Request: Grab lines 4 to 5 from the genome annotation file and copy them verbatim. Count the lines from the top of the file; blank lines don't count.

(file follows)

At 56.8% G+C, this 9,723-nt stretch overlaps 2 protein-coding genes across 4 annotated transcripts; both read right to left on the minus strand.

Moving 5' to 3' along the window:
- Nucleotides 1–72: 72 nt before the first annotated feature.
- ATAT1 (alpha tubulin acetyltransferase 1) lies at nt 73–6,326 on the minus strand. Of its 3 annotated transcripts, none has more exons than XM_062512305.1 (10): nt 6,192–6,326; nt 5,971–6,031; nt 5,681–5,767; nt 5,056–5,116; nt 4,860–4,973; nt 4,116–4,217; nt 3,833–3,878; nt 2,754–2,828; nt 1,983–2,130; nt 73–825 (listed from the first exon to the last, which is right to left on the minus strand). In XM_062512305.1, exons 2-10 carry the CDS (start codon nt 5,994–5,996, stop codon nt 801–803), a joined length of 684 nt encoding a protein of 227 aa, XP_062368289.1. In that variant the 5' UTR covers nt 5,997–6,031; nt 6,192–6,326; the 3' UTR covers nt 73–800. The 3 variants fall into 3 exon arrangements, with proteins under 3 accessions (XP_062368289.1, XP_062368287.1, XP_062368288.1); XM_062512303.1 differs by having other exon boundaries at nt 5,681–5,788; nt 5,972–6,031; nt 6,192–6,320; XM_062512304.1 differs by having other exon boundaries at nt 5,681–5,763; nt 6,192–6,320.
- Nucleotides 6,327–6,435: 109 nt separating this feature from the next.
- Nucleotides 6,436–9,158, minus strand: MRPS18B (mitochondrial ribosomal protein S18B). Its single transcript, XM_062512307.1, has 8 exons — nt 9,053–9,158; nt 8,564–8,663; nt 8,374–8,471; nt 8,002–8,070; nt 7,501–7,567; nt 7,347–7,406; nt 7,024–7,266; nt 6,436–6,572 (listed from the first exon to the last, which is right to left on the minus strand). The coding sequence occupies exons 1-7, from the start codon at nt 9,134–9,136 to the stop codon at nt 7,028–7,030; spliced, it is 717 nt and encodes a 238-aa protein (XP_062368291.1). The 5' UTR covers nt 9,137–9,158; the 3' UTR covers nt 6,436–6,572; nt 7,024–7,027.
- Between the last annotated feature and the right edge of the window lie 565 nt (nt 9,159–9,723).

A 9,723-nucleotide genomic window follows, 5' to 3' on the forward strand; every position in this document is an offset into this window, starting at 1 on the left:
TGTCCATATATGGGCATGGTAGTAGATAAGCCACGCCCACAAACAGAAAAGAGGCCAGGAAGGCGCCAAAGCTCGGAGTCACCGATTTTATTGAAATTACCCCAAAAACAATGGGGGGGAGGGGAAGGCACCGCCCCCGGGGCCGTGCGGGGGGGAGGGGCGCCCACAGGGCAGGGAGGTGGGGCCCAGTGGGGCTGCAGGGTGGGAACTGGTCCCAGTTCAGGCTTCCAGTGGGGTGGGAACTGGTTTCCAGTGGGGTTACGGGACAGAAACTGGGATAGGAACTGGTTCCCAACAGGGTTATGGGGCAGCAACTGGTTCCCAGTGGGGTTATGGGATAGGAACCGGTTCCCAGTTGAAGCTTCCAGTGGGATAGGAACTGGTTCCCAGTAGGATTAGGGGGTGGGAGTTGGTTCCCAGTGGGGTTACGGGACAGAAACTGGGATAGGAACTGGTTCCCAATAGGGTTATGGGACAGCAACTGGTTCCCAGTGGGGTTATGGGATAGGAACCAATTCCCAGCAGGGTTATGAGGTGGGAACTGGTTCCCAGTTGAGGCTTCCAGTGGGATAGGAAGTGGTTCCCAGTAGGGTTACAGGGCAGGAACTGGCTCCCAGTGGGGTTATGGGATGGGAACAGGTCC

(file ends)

- ATAT1 (alpha tubulin acetyltransferase 1) lies at nt 73–6,326 on the minus strand. Of its 3 annotated transcripts, none has more exons than XM_062512305.1 (10): nt 6,192–6,326; nt 5,971–6,031; nt 5,681–5,767; nt 5,056–5,116; nt 4,860–4,973; nt 4,116–4,217; nt 3,833–3,878; nt 2,754–2,828; nt 1,983–2,130; nt 73–825 (listed from the first exon to the last, which is right to left on the minus strand). In XM_062512305.1, exons 2-10 carry the CDS (start codon nt 5,994–5,996, stop codon nt 801–803), a joined length of 684 nt encoding a protein of 227 aa, XP_062368289.1. In that variant the 5' UTR covers nt 5,997–6,031; nt 6,192–6,326; the 3' UTR covers nt 73–800. The 3 variants fall into 3 exon arrangements, with proteins under 3 accessions (XP_062368289.1, XP_062368287.1, XP_062368288.1); XM_062512303.1 differs by having other exon boundaries at nt 5,681–5,788; nt 5,972–6,031; nt 6,192–6,320; XM_062512304.1 differs by having other exon boundaries at nt 5,681–5,763; nt 6,192–6,320.
- Nucleotides 6,327–6,435: 109 nt separating this feature from the next.